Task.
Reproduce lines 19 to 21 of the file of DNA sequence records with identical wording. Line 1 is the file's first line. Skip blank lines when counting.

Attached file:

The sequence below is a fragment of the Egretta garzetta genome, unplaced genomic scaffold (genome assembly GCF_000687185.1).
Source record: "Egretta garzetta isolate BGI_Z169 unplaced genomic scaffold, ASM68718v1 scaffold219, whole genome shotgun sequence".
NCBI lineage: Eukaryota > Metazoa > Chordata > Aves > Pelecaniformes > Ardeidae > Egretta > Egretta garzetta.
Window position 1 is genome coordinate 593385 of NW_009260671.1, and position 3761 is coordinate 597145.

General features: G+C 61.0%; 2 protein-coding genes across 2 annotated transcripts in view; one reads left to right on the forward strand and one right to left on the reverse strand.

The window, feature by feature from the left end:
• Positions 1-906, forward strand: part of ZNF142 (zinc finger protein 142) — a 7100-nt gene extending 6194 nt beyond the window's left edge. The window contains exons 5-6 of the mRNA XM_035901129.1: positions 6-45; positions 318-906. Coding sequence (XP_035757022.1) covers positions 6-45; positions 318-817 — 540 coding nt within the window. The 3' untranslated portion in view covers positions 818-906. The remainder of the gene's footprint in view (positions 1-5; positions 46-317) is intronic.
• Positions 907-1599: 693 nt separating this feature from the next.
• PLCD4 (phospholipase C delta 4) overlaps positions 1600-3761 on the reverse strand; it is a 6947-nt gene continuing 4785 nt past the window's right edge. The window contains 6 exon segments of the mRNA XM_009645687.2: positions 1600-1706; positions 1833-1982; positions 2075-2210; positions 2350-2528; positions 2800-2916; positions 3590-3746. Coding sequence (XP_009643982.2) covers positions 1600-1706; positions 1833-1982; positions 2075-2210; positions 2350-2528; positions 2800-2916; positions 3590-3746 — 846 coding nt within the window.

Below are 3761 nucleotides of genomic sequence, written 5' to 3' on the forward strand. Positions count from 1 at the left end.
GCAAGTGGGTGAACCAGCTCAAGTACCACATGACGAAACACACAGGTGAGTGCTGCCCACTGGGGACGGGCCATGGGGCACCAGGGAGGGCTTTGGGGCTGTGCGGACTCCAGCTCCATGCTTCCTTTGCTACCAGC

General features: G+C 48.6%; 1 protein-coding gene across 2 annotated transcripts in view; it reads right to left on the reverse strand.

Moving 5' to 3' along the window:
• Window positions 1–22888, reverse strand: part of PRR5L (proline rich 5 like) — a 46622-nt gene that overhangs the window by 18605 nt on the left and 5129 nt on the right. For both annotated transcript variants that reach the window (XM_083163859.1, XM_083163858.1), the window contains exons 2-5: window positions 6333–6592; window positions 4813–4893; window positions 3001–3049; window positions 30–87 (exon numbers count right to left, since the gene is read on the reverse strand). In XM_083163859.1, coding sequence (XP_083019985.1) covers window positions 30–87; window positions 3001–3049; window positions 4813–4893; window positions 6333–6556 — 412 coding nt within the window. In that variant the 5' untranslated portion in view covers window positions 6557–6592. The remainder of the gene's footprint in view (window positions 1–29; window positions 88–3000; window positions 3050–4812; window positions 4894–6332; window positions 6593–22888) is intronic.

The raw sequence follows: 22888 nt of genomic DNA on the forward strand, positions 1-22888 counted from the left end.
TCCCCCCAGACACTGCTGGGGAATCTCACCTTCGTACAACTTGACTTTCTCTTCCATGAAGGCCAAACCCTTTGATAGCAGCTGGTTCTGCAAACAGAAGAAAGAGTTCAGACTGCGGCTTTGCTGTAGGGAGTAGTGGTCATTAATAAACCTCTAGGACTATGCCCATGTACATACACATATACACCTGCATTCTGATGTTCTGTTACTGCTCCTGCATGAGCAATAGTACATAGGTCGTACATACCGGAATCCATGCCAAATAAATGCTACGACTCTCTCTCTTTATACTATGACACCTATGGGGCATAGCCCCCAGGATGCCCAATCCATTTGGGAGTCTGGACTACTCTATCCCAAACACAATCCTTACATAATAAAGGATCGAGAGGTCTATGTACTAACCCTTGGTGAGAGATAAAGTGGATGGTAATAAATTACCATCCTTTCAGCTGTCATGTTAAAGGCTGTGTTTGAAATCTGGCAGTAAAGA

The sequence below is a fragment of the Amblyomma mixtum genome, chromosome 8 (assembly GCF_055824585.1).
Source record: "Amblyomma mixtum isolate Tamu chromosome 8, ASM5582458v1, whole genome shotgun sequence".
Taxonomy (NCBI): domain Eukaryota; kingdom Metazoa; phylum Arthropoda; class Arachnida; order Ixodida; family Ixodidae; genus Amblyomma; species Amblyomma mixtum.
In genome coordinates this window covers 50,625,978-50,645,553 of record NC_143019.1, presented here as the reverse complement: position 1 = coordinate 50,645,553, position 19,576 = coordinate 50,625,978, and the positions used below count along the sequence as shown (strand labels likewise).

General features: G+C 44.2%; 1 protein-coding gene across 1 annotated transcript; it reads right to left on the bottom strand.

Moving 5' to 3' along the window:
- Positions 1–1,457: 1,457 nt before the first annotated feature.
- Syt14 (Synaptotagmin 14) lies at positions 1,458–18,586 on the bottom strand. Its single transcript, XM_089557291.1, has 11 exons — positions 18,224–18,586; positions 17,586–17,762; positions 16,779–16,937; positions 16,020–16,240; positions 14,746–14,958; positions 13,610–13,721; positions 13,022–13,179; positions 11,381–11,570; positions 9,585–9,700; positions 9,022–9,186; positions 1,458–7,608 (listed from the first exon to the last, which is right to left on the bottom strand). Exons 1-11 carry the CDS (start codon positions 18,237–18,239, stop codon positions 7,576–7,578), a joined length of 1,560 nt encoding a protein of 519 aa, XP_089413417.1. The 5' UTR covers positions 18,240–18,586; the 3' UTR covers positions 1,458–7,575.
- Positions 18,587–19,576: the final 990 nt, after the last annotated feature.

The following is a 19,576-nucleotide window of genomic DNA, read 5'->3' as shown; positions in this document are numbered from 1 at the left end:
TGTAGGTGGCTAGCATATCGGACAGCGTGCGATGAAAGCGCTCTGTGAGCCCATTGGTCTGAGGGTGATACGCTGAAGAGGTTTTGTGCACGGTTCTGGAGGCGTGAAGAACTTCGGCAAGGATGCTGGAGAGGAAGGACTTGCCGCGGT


Taxonomy (NCBI): domain Eukaryota; kingdom Metazoa; phylum Arthropoda; class Arachnida; order Ixodida; family Ixodidae; genus Amblyomma; species Amblyomma mixtum.
In genome coordinates this window covers 50,625,978-50,645,553 of record NC_143019.1, presented here as the reverse complement: position 1 = coordinate 50,645,553, position 19,576 = coordinate 50,625,978, and the positions used below count along the sequence as shown (strand labels likewise).

General features: G+C 44.2%; 1 protein-coding gene across 1 annotated transcript; it reads right to left on the bottom strand.